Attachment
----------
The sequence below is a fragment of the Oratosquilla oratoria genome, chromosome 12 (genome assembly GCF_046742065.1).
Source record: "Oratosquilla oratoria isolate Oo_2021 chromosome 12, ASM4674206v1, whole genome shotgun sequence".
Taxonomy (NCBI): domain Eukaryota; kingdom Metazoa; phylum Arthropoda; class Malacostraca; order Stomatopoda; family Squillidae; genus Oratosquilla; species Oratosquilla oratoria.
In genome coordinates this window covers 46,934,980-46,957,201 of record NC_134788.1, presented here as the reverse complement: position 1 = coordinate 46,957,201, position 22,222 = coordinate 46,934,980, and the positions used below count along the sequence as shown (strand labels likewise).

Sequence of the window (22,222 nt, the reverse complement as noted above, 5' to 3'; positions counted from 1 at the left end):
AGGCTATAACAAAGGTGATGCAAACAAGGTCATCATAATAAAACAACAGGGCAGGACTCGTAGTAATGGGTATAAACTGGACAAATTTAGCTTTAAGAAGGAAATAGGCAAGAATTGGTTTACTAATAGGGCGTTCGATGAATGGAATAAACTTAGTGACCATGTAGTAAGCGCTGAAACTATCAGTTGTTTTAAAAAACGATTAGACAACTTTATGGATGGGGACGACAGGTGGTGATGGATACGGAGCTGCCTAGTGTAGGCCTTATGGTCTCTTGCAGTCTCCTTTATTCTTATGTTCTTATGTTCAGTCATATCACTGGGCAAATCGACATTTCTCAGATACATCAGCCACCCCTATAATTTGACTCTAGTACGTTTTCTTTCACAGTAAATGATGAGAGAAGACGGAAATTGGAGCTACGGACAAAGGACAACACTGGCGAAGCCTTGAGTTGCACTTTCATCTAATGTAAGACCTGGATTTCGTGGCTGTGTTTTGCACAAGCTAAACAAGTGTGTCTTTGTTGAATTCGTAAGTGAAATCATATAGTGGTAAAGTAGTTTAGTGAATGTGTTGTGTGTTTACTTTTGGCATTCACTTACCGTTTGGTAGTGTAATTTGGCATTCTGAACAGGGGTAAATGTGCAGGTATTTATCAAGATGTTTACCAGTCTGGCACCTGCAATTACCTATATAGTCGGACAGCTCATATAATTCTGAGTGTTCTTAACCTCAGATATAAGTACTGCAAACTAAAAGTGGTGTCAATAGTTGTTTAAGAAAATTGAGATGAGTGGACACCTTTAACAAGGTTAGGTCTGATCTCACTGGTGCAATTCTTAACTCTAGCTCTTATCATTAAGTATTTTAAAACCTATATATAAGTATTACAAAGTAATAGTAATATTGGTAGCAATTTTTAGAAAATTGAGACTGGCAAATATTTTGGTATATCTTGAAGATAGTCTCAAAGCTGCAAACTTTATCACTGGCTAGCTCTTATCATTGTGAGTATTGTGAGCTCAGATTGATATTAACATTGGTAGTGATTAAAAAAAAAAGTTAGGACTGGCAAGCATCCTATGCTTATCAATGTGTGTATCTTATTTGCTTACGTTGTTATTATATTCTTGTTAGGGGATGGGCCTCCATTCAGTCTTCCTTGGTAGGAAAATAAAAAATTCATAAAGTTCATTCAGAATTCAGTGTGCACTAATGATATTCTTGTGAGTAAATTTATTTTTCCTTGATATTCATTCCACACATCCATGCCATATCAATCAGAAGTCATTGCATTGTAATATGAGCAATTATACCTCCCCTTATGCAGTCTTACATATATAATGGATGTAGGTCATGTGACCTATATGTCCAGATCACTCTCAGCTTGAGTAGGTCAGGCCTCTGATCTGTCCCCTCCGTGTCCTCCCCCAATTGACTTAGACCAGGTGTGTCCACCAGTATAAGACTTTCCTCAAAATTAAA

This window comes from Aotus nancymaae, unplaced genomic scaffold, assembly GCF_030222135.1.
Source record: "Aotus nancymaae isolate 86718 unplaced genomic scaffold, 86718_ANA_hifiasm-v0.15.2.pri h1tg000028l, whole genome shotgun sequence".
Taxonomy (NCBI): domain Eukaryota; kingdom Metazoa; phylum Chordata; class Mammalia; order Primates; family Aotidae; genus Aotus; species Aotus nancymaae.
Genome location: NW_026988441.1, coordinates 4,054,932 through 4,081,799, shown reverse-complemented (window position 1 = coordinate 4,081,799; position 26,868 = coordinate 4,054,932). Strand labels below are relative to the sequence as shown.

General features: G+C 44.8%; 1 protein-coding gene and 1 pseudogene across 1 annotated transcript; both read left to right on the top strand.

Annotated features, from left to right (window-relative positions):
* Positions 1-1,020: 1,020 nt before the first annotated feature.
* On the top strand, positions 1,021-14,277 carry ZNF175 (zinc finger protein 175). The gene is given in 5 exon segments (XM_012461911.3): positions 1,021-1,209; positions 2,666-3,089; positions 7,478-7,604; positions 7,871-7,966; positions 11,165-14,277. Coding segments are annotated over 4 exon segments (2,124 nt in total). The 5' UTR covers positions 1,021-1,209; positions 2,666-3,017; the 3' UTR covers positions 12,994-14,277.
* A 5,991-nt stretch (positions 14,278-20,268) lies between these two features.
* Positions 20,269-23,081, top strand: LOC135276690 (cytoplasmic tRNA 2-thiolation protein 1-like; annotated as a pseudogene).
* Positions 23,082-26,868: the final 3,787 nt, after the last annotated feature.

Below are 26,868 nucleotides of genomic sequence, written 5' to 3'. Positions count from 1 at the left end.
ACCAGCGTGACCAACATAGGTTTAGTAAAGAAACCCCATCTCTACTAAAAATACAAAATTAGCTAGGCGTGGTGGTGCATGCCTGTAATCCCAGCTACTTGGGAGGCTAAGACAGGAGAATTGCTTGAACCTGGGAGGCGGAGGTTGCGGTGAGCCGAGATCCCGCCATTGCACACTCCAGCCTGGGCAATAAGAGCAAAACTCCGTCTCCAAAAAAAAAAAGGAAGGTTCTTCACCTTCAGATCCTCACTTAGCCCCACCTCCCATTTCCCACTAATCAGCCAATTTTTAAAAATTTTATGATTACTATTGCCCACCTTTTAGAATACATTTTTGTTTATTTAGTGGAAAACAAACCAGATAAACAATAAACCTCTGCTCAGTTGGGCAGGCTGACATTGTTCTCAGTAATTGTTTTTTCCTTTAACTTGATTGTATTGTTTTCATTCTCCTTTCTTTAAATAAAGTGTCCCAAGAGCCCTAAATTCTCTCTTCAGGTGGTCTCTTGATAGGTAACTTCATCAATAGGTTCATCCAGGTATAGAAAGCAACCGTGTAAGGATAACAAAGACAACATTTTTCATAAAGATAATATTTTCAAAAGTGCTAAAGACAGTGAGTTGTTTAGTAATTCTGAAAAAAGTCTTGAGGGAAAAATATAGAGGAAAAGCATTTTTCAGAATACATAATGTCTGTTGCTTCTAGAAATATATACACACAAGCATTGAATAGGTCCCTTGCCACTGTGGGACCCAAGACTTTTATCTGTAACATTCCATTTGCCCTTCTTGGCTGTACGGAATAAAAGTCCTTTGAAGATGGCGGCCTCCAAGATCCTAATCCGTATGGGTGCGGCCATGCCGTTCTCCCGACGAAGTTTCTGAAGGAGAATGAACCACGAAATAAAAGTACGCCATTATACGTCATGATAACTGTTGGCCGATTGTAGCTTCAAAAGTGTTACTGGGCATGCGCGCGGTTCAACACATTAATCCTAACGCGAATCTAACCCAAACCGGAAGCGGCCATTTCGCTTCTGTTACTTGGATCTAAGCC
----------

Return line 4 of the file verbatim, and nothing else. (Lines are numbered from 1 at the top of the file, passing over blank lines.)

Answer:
In genome coordinates this window covers 46,934,980-46,957,201 of record NC_134788.1, presented here as the reverse complement: position 1 = coordinate 46,957,201, position 22,222 = coordinate 46,934,980, and the positions used below count along the sequence as shown (strand labels likewise).